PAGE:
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Economic orientations and strategies of ship-owning families of Hydra during the Greek Revolution: The case of the Boudouris family



Economic orientations and strategies of ship-owning families of Hydra during the Greek Revolution: The case of the Boudouris family


2 October 2021


Before the Greek Revolution, the Boudouris family was one of the strongest families in Hydra. The source of the family’s power was, without a doubt, participation in the maritime trade and ship owning; the heads of the family, brothers Stamatios and Vassilios, were shareholders in 10 large vessels. At the same time, they had developed a range of economic activities, complementary and supportive to the maritime trade: land ownership, lending, income management, networks of cooperation with merchants of Izmir, Livorno, Peloponnese and other areas. Their economic power was confirmed by their gradual promotion to the island’s governing body, the “Koinon” (commons) of Hydra. When the revolution broke out, the Boudouris brothers were called on to determine their position in the “state” under formation. In these circumstances, the issues of adjusting their economic strategies and seeking a new economic role in the conditions of “rupture” with the Ottoman state, in which they developed their business activities and became part of the Ottoman regional power, were crucial.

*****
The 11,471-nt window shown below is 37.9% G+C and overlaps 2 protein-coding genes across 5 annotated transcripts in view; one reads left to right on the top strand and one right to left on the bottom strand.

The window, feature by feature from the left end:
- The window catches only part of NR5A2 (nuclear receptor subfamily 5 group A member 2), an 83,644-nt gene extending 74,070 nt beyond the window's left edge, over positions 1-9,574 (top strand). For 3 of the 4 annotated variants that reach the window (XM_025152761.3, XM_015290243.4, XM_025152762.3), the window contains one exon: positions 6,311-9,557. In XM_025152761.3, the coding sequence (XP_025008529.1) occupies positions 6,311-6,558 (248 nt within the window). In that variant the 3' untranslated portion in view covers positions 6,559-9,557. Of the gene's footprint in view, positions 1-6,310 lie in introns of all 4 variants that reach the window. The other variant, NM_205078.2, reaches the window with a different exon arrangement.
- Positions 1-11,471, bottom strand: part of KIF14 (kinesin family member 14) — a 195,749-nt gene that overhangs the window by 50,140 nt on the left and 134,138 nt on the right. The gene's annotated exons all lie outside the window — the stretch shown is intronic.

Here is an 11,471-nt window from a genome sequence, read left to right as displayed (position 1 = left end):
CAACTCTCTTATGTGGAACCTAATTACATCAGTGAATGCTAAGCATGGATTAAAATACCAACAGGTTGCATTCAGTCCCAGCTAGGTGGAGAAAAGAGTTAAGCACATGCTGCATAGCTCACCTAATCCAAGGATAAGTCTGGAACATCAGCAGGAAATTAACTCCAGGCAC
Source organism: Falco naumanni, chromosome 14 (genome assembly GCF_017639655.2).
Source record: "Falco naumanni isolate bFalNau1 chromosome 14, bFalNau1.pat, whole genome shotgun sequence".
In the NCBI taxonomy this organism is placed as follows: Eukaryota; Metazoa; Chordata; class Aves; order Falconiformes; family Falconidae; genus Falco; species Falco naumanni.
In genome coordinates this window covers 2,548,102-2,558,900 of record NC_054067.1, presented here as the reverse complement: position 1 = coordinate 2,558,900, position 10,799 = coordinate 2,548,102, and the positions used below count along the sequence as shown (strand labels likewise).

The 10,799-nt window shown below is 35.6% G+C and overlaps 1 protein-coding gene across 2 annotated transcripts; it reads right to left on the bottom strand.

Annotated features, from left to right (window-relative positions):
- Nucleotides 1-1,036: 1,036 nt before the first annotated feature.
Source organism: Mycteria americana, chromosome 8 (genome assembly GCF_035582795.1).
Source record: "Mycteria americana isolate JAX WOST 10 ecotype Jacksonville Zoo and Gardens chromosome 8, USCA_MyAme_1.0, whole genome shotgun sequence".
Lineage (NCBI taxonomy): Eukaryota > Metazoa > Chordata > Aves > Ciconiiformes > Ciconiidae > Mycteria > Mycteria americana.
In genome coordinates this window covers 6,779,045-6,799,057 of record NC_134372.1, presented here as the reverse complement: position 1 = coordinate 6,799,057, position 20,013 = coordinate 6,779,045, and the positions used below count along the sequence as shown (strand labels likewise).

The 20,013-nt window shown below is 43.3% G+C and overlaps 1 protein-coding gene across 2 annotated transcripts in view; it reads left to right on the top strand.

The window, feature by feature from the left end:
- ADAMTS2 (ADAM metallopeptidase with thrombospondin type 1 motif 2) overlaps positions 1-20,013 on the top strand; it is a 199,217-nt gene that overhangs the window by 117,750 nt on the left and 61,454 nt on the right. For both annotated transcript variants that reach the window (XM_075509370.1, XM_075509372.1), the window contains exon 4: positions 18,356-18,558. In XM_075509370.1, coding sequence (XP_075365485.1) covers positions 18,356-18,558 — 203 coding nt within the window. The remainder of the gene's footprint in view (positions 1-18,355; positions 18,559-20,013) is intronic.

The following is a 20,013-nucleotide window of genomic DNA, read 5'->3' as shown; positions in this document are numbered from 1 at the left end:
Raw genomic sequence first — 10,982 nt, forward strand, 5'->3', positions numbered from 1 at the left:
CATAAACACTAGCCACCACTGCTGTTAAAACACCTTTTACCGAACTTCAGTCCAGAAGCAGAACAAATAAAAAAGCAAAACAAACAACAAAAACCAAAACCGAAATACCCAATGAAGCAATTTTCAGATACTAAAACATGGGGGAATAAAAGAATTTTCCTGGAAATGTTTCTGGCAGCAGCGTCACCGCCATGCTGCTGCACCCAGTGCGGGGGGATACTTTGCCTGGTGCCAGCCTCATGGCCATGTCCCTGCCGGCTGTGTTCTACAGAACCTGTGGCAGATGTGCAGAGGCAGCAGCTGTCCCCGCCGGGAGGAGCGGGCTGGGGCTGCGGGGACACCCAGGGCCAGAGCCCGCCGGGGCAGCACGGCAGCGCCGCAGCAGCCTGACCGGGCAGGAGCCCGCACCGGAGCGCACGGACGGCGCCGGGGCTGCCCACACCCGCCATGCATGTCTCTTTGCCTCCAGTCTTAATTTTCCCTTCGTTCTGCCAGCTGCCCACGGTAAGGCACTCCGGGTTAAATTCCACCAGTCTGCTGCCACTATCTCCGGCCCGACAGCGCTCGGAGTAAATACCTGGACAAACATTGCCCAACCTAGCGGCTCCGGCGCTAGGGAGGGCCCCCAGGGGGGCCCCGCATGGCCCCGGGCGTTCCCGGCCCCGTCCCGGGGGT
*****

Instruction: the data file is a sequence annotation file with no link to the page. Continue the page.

This presentation, based on documents from the family archive, which belongs to the Hellenic Literary and Historical Archive Society argues that the Boudouris brothers can serve as a typical example of a ship-owning family which – relatively successfully – rearranged its financial orientations in territory of its participation in the revolution. In particular, it tries to show that the Boudouris brothers, and the Hydra shipowners in general, used the revolution (and) as a field of economic activity in order to compensate for the “losses” from the cessation of maritime trade and the involvement of their ships in the war. The economic and investment orientations of the Boudouris family were formed in connection with the involvement of its members in the revolutionary administrative bodies, as well as with the internal developments on the island of Hydra, especially after the “change” of the administrative system of the island at the end of 1826; which was a field of redistribution among the members of the commons of Hydra. The formation of the Greek state in 1830 posed new dilemmas and contradictions to the Boudouris brothers, as happened to other shipowners in Hydra: return to ship ownership and maritime trade or an attempt to acquire a new, multifaceted, economic role through the purchase and exploitation of farming lands (tsifliki) in Evia? From this point of view, this presentation tries to formulate a series of general reflections on the possibilities and limits of integration of the pre-revolutionary ship-owning families of Hydra in the new state, as well as on how they saw their economic role in the context of “national” economy but also the changing economic landscape of the eastern Mediterranean.

(Edited and translated abstract from conference programme)

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